I've also added the Z1 truss module (the bit with the two antennae), which is where the truss attaches to Node 1 (at the zenith port). This was the first part of the truss that was launched. In the model, Z1 also gets extra structural support from Destiny, and the truss also gets more support at the S0 attachment (the white stripe on Destiny in this picture).

In reality, there have never been four Progress vehicles docked; there are usually one or two. But that's okay, because it's fun! You can pretend that the Progress vehicles are Soyuz capsules instead (they're almost identical) and say that the ISS invited everybody over for a huge pizza party!

Integrated Truss Structure

Most of the ISS's size is the truss structure. The truss's supports the solar panels, as well as many important experiment and support modules.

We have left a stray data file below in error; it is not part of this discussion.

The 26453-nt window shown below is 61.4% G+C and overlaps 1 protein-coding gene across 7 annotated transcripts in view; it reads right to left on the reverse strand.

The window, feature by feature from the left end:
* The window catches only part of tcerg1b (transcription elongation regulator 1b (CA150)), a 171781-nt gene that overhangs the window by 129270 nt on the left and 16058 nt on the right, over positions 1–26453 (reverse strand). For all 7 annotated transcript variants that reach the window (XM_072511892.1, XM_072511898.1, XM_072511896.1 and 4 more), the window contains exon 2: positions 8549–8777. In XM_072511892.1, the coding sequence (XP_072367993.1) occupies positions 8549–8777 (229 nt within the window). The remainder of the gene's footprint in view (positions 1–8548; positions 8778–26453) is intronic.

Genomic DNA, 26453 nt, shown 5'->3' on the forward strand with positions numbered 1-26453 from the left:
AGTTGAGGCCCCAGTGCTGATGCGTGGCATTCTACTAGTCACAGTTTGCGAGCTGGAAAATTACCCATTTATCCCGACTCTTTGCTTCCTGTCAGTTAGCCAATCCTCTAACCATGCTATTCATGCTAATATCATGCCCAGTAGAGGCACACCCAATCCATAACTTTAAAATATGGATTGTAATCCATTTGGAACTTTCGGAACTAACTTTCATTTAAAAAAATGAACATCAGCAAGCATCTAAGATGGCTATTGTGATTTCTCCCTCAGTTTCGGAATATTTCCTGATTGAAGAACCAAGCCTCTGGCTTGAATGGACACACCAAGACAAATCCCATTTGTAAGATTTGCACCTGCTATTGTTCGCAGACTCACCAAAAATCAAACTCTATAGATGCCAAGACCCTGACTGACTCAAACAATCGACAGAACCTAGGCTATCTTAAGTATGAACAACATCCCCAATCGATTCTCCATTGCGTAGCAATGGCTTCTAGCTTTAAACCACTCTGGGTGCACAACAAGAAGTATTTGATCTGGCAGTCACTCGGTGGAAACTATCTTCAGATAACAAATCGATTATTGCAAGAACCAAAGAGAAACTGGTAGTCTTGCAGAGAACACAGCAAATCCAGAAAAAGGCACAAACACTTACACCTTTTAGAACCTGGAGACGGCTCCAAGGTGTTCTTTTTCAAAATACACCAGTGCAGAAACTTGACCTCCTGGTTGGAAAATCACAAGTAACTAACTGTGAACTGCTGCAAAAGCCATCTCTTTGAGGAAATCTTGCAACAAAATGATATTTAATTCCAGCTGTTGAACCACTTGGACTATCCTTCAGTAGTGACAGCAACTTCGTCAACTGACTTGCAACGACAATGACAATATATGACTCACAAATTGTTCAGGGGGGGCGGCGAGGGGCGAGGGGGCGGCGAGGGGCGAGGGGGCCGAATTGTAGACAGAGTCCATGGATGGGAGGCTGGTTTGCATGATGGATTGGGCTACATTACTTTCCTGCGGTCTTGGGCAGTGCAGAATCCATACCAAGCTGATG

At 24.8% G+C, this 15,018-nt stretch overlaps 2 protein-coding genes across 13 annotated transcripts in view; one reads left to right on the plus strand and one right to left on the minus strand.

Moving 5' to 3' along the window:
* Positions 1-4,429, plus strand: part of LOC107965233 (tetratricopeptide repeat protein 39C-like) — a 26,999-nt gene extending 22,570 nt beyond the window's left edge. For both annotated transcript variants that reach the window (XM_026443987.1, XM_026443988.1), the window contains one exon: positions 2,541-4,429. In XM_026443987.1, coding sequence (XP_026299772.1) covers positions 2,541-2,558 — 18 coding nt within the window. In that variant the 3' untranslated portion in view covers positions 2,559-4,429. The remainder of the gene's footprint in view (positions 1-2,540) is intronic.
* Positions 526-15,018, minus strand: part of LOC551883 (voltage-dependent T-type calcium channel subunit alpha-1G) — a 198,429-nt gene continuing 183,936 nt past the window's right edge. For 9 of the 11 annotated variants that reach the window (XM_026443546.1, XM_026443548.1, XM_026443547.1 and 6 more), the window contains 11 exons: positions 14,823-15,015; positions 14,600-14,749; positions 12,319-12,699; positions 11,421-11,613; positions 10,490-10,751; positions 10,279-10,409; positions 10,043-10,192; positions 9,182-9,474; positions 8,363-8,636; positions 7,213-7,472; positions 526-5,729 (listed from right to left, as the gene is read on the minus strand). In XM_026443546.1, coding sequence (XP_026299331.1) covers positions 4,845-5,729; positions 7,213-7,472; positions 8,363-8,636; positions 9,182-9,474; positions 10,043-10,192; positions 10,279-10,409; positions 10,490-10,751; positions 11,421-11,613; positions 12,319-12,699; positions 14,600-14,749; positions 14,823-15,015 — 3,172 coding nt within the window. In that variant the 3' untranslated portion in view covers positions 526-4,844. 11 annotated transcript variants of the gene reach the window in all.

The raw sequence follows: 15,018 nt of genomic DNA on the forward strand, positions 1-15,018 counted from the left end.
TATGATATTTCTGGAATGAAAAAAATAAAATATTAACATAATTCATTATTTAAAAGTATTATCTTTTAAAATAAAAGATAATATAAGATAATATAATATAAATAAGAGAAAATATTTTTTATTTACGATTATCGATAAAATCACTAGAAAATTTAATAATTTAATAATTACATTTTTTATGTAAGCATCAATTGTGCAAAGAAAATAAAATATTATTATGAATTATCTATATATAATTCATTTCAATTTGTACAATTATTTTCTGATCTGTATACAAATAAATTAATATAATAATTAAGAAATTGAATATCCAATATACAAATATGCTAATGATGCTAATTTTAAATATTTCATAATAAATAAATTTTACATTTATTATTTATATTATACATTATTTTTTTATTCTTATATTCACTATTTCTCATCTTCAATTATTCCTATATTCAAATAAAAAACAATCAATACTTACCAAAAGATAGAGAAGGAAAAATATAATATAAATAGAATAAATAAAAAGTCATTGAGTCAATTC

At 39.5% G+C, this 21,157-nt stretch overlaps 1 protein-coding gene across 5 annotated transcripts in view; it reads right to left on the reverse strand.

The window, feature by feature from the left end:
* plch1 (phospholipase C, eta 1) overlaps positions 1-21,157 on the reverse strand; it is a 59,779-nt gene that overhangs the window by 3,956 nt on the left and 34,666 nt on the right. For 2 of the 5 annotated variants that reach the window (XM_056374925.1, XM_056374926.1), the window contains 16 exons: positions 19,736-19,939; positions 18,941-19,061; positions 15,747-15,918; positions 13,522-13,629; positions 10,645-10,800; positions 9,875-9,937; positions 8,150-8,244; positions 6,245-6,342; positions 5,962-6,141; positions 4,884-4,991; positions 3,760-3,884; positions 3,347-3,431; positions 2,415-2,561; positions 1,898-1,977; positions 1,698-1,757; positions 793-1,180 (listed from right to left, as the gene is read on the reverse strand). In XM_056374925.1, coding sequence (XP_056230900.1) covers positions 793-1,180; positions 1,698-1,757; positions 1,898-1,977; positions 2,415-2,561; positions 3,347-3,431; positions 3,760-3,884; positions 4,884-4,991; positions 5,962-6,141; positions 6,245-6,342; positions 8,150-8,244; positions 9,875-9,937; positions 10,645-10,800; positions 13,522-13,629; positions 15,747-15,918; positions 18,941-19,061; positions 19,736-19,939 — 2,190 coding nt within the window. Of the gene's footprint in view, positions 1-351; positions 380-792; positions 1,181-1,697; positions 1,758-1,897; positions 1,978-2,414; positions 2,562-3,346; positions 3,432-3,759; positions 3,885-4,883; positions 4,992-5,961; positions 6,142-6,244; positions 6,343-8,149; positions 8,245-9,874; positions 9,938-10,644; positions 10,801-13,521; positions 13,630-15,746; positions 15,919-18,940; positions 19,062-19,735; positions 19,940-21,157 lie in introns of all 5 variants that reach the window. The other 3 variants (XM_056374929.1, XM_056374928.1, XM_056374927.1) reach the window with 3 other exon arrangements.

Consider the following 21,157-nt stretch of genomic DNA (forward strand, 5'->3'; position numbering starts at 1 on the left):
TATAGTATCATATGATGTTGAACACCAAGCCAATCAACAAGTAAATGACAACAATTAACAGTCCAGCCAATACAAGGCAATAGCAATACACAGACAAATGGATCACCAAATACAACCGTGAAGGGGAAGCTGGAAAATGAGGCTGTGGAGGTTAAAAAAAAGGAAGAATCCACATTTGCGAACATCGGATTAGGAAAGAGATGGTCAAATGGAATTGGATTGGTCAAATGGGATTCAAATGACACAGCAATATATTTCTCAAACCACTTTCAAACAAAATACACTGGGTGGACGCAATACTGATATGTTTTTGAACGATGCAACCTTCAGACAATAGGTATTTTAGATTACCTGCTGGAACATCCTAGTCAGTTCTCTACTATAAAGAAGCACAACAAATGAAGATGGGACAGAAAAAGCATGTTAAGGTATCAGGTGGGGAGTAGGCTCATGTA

That's a lot of new things here, so let's start by orienting what we've seen already.

The pressurized parts of the ISS — what the previous photos show — are near the center of the model. You can't see much of them in this photo, but you can see the forward part — Columbus, Node 2, and the JEM — in the middle there as the grey part. The black docking adapter in the middle of Node 2 is PMA2. You can also see the two dish antennae from the Z1 module, not labeled in this picture.

In an earlier picture, I noted the Z1 module (mounted on the zenith port of Node 1). This is the only point where the pressurized parts of the ISS are connected to the truss. The Z1 truss module connects to S0, S0 connects to S1 and P1, and the connections go outwards from there. (In the model, the truss is connected not just at Z1, but also by two plates from Destiny, just forward and aft of S0. The model has to hold its weight more rigidly than the ISS!)